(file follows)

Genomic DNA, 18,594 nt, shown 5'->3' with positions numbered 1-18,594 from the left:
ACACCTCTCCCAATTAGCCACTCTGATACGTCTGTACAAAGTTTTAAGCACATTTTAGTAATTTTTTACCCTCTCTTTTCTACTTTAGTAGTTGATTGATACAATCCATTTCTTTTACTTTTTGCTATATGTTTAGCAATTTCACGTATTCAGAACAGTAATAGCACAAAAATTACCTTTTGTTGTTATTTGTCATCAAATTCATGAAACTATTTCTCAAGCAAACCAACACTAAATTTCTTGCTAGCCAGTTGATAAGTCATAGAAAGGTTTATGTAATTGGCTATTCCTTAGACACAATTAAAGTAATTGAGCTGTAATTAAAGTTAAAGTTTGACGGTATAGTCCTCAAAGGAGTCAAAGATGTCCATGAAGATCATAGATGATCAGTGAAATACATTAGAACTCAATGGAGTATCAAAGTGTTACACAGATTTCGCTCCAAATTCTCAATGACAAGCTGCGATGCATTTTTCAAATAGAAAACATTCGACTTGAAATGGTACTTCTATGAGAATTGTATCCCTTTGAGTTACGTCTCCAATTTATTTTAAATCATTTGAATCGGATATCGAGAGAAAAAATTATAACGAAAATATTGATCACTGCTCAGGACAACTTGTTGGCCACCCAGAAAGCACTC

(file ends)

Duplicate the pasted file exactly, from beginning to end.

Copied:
Genomic DNA, 18,594 nt, shown 5'->3' with positions numbered 1-18,594 from the left:
ACACCTCTCCCAATTAGCCACTCTGATACGTCTGTACAAAGTTTTAAGCACATTTTAGTAATTTTTTACCCTCTCTTTTCTACTTTAGTAGTTGATTGATACAATCCATTTCTTTTACTTTTTGCTATATGTTTAGCAATTTCACGTATTCAGAACAGTAATAGCACAAAAATTACCTTTTGTTGTTATTTGTCATCAAATTCATGAAACTATTTCTCAAGCAAACCAACACTAAATTTCTTGCTAGCCAGTTGATAAGTCATAGAAAGGTTTATGTAATTGGCTATTCCTTAGACACAATTAAAGTAATTGAGCTGTAATTAAAGTTAAAGTTTGACGGTATAGTCCTCAAAGGAGTCAAAGATGTCCATGAAGATCATAGATGATCAGTGAAATACATTAGAACTCAATGGAGTATCAAAGTGTTACACAGATTTCGCTCCAAATTCTCAATGACAAGCTGCGATGCATTTTTCAAATAGAAAACATTCGACTTGAAATGGTACTTCTATGAGAATTGTATCCCTTTGAGTTACGTCTCCAATTTATTTTAAATCATTTGAATCGGATATCGAGAGAAAAAATTATAACGAAAATATTGATCACTGCTCAGGACAACTTGTTGGCCACCCAGAAAGCACTC